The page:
‘Level Up’, a partnership project spearheaded by the Mendip Hills, Blackdown Hills, and Quantock Hills Areas of Outstanding Natural Beauty (AONBs), is one of the first environmental projects awarded a grant from the government’s £80 million Green Recovery Challenge Fund.
Defra announced grants between £62,000 and £3.8 million today, to help create and retain thousands of green jobs. The projects, spread across England, will see trees planted - 800,000 in total - and protected landscapes and damaged habitats such as moorlands, wetlands and forests restored, alongside wider conservation work. The projects will also support environmental education and connecting people with green spaces.
The ‘Level Up’ project will be coordinated by the Mendip Hills AONB Unit, hosted by Somerset County Council, in partnership with Avon Wildlife Trust, Bristol Avon Rivers Trust, Somerset Wildlife Trust, Somerset West and Taunton Council, South West Heritage Trust, the Blackdown Hills AONB and Quantock Hills AONB Service.
The project will work across the three AONBs, along strategically important nature recovery networks, to enhance connections for wildlife and transitional habitats between the Hills and the Levels.
Work will involve restoring important grassland habitat through improved conservation grazing and providing benefits in sensitive water catchments, as well as enhancing and creating woodland, helping improve resilience in the face of Climate Change and Ash Dieback. At the same time, the project will help connect people with heritage and support the public’s re-discovery of nature as a result of the pandemic, whilst also supporting local environmental charities and contractors.
Tim Haselden, Project Development Officer for the Mendip Hills AONB, said:
“We’re delighted to have been successful with our bid to ‘Level Up’ for nature across Somerset through a series of projects that collectively support nature’s recovery from the Levels Up to the AONB designated hills, whilst supporting a green recovery. This project is an exciting regional collaboration that will deliver some great outcomes for wildlife and our protected landscapes, and where the whole will be even greater than the sum of its parts.”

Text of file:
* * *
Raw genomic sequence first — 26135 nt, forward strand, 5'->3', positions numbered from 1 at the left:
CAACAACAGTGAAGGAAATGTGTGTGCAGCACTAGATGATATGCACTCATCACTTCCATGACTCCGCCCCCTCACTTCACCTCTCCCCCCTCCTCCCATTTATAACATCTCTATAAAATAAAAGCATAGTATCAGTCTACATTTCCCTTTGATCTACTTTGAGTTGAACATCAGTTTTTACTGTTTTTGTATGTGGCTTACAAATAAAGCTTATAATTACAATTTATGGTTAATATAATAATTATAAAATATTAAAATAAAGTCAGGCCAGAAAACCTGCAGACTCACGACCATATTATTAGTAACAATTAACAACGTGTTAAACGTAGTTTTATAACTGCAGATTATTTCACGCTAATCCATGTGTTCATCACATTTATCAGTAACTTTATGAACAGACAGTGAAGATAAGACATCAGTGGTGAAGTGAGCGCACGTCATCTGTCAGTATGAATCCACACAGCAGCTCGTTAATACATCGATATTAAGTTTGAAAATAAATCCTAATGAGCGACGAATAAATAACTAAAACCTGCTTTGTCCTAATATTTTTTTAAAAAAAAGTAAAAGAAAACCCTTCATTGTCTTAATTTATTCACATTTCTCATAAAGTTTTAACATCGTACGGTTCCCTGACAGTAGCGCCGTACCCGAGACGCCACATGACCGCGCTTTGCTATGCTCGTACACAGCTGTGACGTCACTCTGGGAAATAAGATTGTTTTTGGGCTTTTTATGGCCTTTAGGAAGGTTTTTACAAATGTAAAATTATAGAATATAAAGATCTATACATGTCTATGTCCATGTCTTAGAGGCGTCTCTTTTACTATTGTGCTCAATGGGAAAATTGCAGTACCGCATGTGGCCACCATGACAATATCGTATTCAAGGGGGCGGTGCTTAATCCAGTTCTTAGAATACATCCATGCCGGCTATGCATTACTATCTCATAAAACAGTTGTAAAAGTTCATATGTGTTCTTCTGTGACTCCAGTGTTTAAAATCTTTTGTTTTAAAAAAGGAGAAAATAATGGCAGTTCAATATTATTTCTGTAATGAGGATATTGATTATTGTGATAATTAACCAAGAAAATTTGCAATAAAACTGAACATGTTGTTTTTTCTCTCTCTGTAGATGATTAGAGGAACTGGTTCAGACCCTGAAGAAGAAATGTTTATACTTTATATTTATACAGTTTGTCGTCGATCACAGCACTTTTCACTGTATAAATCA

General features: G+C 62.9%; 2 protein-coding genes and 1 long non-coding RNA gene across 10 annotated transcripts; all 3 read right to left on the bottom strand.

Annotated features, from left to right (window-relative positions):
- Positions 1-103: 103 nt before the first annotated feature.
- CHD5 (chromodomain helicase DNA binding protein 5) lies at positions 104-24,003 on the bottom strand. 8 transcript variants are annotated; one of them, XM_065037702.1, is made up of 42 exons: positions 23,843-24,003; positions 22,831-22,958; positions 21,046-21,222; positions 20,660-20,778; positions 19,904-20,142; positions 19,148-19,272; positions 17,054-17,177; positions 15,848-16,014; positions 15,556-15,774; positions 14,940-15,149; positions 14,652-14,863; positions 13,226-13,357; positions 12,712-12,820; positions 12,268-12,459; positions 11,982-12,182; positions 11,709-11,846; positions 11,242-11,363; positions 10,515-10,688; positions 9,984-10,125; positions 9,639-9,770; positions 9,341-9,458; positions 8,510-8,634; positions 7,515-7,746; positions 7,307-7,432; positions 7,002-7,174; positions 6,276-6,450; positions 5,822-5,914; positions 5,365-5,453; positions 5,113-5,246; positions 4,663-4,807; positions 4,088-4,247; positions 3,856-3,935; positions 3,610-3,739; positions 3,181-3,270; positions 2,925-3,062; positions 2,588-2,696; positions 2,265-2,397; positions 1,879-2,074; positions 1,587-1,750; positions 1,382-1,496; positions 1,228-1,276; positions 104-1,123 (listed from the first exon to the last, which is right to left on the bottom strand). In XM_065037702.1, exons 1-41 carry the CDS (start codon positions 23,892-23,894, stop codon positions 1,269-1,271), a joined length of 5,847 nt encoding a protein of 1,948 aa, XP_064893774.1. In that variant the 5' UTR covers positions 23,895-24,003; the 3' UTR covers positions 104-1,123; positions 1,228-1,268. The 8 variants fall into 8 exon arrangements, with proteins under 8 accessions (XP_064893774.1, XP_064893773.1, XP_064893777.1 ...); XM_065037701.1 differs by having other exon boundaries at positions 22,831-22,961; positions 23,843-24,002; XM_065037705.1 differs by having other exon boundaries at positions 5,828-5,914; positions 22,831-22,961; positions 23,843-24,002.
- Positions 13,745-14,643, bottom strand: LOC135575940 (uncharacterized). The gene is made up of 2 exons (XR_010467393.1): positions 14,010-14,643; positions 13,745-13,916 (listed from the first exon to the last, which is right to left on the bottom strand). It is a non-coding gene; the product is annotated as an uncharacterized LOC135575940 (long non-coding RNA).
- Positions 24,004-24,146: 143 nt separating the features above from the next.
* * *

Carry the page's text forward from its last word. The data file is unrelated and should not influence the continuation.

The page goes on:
The Green Recovery Challenge Fund is a key part of Prime Minister’s 10 Point Plan to kick-start nature recovery and tackle climate change. The fund is being delivered by the National Lottery Heritage Fund in partnership with Natural England and the Environment Agency.
Environment Minister, Rebecca Pow, said:
“These projects will drive forward work across England to restore and transform our landscapes, boost nature and create green jobs, and will be a vital part of helping us to build back greener from coronavirus.
“I look forward to working with environmental organisations as these projects help address the twin challenges of biodiversity loss and climate change, while creating and retaining jobs as part of the green recovery.”
Ros Kerslake, Chief Executive, National Lottery Heritage Fund, said:
“Supporting our natural environment is one of the most valuable things we can do right now. All these projects are of huge benefit to our beautiful countryside and wildlife, but will also support jobs, health and wellbeing, which are vitally important as we begin to emerge from the coronavirus crisis.”
The government’s forthcoming Environment Bill puts the environment at the centre of policy making to ensure that we have a cleaner, greener and more resilient country for the next generation. The fund is supporting a range of nature conservation and recovery and nature-based solutions projects, which will contribute towards government’s wider 25 Year Environment Plan commitments, including commitments to increase tree-planting across the UK to 30,000 hectares per year by 2025.